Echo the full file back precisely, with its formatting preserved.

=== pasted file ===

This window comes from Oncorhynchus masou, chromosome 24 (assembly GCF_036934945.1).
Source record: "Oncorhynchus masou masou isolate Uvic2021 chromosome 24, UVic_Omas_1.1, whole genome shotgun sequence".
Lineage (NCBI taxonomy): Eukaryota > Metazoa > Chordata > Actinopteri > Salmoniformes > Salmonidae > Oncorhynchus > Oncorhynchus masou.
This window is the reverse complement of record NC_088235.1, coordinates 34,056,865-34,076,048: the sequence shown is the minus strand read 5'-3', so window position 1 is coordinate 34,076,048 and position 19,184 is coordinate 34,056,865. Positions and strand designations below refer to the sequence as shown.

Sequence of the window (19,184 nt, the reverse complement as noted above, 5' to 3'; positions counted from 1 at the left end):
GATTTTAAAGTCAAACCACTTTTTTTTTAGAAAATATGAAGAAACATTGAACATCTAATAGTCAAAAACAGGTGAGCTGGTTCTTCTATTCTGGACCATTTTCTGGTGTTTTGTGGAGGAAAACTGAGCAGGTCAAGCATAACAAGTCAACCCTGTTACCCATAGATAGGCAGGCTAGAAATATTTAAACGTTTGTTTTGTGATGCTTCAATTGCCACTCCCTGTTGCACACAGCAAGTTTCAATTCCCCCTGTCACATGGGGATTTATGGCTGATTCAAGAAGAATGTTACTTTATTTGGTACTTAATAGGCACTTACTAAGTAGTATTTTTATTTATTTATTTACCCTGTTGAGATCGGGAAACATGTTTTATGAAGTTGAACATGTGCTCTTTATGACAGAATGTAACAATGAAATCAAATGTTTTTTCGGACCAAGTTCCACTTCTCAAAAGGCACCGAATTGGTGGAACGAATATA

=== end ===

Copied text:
This window comes from Oncorhynchus masou, chromosome 24 (assembly GCF_036934945.1).
Source record: "Oncorhynchus masou masou isolate Uvic2021 chromosome 24, UVic_Omas_1.1, whole genome shotgun sequence".
Lineage (NCBI taxonomy): Eukaryota > Metazoa > Chordata > Actinopteri > Salmoniformes > Salmonidae > Oncorhynchus > Oncorhynchus masou.
This window is the reverse complement of record NC_088235.1, coordinates 34,056,865-34,076,048: the sequence shown is the minus strand read 5'-3', so window position 1 is coordinate 34,076,048 and position 19,184 is coordinate 34,056,865. Positions and strand designations below refer to the sequence as shown.

Sequence of the window (19,184 nt, the reverse complement as noted above, 5' to 3'; positions counted from 1 at the left end):
GATTTTAAAGTCAAACCACTTTTTTTTTAGAAAATATGAAGAAACATTGAACATCTAATAGTCAAAAACAGGTGAGCTGGTTCTTCTATTCTGGACCATTTTCTGGTGTTTTGTGGAGGAAAACTGAGCAGGTCAAGCATAACAAGTCAACCCTGTTACCCATAGATAGGCAGGCTAGAAATATTTAAACGTTTGTTTTGTGATGCTTCAATTGCCACTCCCTGTTGCACACAGCAAGTTTCAATTCCCCCTGTCACATGGGGATTTATGGCTGATTCAAGAAGAATGTTACTTTATTTGGTACTTAATAGGCACTTACTAAGTAGTATTTTTATTTATTTATTTACCCTGTTGAGATCGGGAAACATGTTTTATGAAGTTGAACATGTGCTCTTTATGACAGAATGTAACAATGAAATCAAATGTTTTTTCGGACCAAGTTCCACTTCTCAAAAGGCACCGAATTGGTGGAACGAATATA